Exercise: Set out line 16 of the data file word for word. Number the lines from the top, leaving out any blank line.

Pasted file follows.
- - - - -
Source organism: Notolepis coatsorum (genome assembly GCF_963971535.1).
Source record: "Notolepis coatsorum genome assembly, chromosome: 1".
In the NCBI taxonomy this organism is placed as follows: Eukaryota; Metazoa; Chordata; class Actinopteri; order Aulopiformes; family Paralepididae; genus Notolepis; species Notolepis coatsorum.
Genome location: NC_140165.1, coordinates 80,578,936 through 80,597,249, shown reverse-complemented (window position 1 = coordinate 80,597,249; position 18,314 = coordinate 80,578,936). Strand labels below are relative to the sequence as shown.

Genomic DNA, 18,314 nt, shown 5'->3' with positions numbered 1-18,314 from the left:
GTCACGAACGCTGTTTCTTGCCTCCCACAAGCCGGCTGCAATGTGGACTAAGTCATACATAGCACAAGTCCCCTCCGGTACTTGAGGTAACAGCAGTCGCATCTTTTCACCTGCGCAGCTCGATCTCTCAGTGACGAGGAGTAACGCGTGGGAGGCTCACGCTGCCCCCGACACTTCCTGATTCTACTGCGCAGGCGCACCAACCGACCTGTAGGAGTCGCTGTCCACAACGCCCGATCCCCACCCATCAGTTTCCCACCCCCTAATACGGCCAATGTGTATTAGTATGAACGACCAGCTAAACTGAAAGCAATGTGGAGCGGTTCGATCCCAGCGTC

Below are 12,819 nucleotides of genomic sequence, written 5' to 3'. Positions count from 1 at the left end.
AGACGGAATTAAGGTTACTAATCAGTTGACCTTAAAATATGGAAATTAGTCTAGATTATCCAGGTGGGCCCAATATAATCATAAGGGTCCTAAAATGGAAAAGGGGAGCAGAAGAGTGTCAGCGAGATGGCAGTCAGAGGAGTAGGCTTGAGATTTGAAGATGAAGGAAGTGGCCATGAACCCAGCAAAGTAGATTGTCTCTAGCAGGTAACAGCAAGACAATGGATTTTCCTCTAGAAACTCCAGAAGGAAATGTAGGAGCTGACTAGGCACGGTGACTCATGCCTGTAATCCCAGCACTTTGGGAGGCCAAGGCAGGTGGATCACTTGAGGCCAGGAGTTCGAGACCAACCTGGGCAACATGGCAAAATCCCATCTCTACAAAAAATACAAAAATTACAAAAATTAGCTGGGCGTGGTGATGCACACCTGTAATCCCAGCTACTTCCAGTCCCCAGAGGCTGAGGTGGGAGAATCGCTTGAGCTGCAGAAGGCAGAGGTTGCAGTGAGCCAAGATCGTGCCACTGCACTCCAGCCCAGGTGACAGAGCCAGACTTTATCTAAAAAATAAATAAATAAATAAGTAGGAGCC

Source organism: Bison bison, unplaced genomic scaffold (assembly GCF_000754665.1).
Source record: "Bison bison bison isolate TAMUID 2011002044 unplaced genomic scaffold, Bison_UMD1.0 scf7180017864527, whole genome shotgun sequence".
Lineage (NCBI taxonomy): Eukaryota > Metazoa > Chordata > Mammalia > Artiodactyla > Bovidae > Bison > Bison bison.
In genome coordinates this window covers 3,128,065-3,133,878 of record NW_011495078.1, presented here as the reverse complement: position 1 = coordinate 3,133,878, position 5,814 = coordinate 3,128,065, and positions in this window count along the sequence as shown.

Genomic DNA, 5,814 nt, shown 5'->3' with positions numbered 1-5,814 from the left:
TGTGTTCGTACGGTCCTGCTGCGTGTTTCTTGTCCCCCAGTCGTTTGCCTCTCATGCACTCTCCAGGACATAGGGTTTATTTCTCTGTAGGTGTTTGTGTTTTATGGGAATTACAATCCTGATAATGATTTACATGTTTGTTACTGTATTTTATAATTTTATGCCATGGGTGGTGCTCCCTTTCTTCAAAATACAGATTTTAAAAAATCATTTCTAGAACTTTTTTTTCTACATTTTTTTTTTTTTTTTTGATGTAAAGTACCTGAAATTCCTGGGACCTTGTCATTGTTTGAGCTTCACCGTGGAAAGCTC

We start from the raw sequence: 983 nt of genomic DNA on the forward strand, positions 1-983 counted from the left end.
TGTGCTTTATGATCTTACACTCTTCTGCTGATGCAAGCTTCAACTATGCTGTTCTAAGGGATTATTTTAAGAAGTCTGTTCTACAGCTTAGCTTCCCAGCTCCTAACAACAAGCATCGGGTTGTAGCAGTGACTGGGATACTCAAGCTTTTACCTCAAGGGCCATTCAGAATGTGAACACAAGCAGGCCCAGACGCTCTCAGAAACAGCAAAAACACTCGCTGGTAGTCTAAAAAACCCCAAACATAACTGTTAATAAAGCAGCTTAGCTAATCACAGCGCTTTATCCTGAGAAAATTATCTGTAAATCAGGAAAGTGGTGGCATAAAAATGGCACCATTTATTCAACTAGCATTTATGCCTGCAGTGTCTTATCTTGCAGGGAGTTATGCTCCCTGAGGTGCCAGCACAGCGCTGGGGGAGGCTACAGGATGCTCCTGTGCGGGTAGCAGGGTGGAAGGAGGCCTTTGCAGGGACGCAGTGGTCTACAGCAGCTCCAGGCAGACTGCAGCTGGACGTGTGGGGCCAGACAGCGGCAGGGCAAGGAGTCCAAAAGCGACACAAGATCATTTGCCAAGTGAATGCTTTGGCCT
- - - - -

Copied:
TGTGCTTTATGATCTTACACTCTTCTGCTGATGCAAGCTTCAACTATGCTGTTCTAAGGGATTATTTTAAGAAGTCTGTTCTACAGCTTAGCTTCCCAGCTCCTAACAACAAGCATCGGGTTGTAGCAGTGACTGGGATACTCAAGCTTTTACCTCAAGGGCCATTCAGAATGTGAACACAAGCAGGCCCAGACGCTCTCAGAAACAGCAAAAACACTCGCTGGTAGTCTAAAAAACCCCAAACATAACTGTTAATAAAGCAGCTTAGCTAATCACAGCGCTTTATCCTGAGAAAATTATCTGTAAATCAGGAAAGTGGTGGCATAAAAATGGCACCATTTATTCAACTAGCATTTATGCCTGCAGTGTCTTATCTTGCAGGGAGTTATGCTCCCTGAGGTGCCAGCACAGCGCTGGGGGAGGCTACAGGATGCTCCTGTGCGGGTAGCAGGGTGGAAGGAGGCCTTTGCAGGGACGCAGTGGTCTACAGCAGCTCCAGGCAGACTGCAGCTGGACGTGTGGGGCCAGACAGCGGCAGGGCAAGGAGTCCAAAAGCGACACAAGATCATTTGCCAAGTGAATGCTTTGGCCT